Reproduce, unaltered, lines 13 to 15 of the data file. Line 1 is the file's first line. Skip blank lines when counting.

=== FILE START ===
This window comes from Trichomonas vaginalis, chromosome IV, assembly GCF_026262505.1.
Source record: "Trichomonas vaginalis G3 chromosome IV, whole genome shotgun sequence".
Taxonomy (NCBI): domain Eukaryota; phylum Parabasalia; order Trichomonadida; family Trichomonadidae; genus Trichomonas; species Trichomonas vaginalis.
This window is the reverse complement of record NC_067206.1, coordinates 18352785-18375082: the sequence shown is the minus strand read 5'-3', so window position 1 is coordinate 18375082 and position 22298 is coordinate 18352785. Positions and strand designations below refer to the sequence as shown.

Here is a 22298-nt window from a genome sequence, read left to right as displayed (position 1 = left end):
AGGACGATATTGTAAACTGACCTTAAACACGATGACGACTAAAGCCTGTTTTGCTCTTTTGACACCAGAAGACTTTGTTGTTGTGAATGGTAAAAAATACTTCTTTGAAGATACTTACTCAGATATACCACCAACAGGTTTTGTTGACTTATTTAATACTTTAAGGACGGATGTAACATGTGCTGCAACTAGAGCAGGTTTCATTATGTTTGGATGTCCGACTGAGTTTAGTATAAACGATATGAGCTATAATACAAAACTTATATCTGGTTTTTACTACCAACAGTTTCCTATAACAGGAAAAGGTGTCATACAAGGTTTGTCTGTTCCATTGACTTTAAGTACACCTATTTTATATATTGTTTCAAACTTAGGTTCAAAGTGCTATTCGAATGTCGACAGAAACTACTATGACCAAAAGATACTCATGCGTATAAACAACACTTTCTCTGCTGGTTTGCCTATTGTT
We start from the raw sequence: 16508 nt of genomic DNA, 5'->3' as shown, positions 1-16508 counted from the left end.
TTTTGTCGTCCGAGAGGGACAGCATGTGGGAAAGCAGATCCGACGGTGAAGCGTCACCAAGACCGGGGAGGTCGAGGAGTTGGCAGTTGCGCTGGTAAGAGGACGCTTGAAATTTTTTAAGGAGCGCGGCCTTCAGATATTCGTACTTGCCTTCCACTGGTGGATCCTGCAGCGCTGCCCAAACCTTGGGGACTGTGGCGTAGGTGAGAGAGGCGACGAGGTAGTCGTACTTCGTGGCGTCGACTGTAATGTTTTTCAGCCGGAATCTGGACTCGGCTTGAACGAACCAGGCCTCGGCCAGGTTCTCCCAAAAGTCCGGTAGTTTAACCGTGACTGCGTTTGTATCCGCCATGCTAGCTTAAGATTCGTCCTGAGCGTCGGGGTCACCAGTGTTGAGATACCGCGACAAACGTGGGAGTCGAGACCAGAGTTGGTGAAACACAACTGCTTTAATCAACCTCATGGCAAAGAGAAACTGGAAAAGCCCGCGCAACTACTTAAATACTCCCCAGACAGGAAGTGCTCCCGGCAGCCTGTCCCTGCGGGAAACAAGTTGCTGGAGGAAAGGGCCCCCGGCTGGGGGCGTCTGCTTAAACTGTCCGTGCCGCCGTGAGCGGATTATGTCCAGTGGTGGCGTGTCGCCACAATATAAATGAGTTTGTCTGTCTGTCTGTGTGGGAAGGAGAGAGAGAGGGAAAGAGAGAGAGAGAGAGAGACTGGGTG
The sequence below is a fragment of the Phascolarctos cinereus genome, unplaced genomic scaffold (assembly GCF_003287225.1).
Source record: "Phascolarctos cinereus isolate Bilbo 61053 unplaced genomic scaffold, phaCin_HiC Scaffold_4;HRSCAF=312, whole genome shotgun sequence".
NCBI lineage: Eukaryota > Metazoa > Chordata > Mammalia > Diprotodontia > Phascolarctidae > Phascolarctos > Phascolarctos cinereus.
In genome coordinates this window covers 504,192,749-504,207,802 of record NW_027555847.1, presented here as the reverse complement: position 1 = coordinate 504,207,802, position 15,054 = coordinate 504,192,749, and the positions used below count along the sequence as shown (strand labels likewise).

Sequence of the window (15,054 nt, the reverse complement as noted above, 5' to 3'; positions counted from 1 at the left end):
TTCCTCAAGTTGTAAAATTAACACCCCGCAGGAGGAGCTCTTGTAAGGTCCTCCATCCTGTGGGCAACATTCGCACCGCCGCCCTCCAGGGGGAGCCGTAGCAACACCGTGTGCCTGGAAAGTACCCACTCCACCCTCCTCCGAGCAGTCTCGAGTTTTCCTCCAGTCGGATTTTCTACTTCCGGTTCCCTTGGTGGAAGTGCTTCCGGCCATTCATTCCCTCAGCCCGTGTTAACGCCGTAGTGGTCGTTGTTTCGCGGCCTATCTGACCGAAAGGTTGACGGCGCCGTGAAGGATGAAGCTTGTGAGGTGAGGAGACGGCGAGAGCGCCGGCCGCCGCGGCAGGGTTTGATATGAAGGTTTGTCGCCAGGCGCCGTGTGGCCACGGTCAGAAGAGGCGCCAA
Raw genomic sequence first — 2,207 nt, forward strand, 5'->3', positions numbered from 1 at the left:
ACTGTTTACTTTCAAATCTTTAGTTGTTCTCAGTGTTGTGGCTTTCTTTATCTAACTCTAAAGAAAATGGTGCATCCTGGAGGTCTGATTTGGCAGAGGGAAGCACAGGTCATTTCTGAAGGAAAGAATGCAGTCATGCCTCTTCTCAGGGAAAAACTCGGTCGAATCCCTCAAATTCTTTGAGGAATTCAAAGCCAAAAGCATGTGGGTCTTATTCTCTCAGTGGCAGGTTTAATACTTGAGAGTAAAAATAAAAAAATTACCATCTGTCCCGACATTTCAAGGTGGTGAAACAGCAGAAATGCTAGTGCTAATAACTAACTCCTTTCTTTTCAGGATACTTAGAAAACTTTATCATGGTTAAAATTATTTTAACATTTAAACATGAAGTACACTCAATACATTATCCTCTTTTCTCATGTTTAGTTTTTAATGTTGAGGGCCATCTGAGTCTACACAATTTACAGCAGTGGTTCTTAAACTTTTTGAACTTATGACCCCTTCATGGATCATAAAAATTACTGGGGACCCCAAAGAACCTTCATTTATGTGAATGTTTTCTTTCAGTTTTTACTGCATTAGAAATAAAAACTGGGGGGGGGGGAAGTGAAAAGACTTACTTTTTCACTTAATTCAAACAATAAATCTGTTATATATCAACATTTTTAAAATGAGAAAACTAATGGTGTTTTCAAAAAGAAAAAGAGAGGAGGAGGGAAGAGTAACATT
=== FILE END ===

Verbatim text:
Sequence of the window (15,054 nt, the reverse complement as noted above, 5' to 3'; positions counted from 1 at the left end):
TTCCTCAAGTTGTAAAATTAACACCCCGCAGGAGGAGCTCTTGTAAGGTCCTCCATCCTGTGGGCAACATTCGCACCGCCGCCCTCCAGGGGGAGCCGTAGCAACACCGTGTGCCTGGAAAGTACCCACTCCACCCTCCTCCGAGCAGTCTCGAGTTTTCCTCCAGTCGGATTTTCTACTTCCGGTTCCCTTGGTGGAAGTGCTTCCGGCCATTCATTCCCTCAGCCCGTGTTAACGCCGTAGTGGTCGTTGTTTCGCGGCCTATCTGACCGAAAGGTTGACGGCGCCGTGAAGGATGAAGCTTGTGAGGTGAGGAGACGGCGAGAGCGCCGGCCGCCGCGGCAGGGTTTGATATGAAGGTTTGTCGCCAGGCGCCGTGTGGCCACGGTCAGAAGAGGCGCCAA
Raw genomic sequence first — 2,207 nt, forward strand, 5'->3', positions numbered from 1 at the left: